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Need Advice on Building a Small Business Server

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December 4, 2009 6:26:46 PM

Hello, I am planning on ordering a server ASAP for my family's company. The original proposal by the management office was a Dell Server which came out to $2300 and I figured for that money I can make something much better. The dell server had an Intel Xeon X3300 --- x1, 4GB DDR2, and 2 hard drive, the rest of the info is not really needed.

I was planning on putting together a new system, with a requirement of only Windows Server 2008 32 bit. I Am planing on using my old desktop case and maybe some of its components which are not being used. My old desktop case had excellent ventilation thats why I am thinking of using it and saving money, and I can also use the CD drives and my 700W or 1000W power supply I don't remember exactly which one I have but its up there. This would be my first time building a server, I came here to confirm reliability, these are my list of parts I am thinking of choosing from Newegg.com

ASUS Z8NA-D6 (ASMB4-IKVM) Dual LGA 1366 Intel 5500 ATX Dual Intel Xeon 5500 Series Server Motherboard - Retail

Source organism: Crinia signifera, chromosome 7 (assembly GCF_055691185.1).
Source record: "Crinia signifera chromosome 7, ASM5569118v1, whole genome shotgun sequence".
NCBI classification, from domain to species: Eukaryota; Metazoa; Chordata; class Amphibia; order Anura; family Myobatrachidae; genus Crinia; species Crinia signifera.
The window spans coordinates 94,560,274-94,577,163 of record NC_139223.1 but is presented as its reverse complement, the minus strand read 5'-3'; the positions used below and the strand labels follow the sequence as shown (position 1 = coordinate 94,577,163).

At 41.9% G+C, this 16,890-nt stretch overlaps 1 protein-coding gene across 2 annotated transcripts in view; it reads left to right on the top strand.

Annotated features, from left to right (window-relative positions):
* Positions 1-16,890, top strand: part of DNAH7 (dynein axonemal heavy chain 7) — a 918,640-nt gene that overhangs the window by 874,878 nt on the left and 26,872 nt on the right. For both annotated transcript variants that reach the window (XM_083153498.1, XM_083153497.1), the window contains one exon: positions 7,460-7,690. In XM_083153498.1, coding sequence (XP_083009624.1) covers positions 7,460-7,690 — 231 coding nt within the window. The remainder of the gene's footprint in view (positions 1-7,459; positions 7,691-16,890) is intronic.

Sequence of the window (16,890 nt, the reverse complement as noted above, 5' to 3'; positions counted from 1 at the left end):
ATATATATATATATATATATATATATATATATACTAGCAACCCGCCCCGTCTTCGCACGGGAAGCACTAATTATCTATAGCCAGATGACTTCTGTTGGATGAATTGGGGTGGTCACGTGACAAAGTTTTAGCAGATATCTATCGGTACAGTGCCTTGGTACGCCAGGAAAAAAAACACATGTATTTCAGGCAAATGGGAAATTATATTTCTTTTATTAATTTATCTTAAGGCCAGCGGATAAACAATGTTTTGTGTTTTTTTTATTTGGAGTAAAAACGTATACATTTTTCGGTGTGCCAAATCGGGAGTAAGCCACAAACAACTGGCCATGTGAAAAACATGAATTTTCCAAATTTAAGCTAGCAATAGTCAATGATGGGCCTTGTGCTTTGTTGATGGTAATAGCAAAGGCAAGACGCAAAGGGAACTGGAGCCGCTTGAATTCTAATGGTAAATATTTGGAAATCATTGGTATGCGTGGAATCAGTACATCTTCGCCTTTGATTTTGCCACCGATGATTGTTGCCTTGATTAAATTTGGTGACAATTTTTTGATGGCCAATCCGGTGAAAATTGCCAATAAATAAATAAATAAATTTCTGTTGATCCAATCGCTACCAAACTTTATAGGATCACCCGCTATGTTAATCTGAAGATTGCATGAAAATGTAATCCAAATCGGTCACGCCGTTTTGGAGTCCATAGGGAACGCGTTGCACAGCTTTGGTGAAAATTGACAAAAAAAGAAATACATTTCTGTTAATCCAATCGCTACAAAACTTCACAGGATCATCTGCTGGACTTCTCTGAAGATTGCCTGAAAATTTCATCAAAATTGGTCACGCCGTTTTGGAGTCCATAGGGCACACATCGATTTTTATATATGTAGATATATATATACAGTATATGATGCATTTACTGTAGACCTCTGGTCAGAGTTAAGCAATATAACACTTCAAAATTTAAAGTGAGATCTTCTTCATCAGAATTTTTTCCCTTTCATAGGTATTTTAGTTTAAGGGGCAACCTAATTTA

Intel Xeon E5520 Nehalem 2.26GHz LGA 1366 80W Quad-Core Server Processor Model BX80602E5520 - Retail ---- x2

CORSAIR DOMINATOR 6GB (3 x 2GB) 240-Pin DDR3 SDRAM DDR3 1600 (PC3 12800) Triple Channel Kit Desktop Memory Model TR3X6G1600C8D - Retail

Western Digital Caviar Blue WD6400AAKS 640GB 7200 RPM SATA 3.0Gb/s 3.5" Internal Hard Drive -Bare Drive ---- x2 (Set up to mirror RAID)

I was gonna use my old case, power supply and CD/DVD drives and I have a copy of Windows Server 2008.

What do you think of this setup... I need to know as soon as possible. Thank you in advance
December 4, 2009 8:48:03 PM

I build my own systems at home, but for business I always buy HP or Dell business systems. The main reason is the warranty. I dont want to put a business in a position where their system is down and they have to wait for me to get back from vacation to get help. The warranties give a business the assurance that regardless of your status, they will be back up and running in a reasonable amount of time and expense. To me that is too valuable to not spend the extra money for a business server with the warranty.

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December 4, 2009 9:18:14 PM

Is the tech support actually good though. Because I never have good experience with tech support, I usually rely on myself to get things fixed because I find that tech support walks me through the dumbest things like:

did you restart your computer sir?, did you restart your router? did you put sand in the CD drive?

Yet maybe the server and business departments are OK, never dealt with them... have you?
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December 4, 2009 11:33:19 PM

To begin, what is the purpose of this server?

Windows 2008 32bit and ram over 4GB is a complete waste. Second, dual-Xeons need an even amount of ram for each cpu. If you need dual-Xeons, then you need to use a 64 bit OS. Microsoft allows people with 32bit versions of Vista and 7 to get 64bit versions for $10 so I would look into that for Server 2008. Depending on the server's purpose, you might even be able to use 7 Pro x64.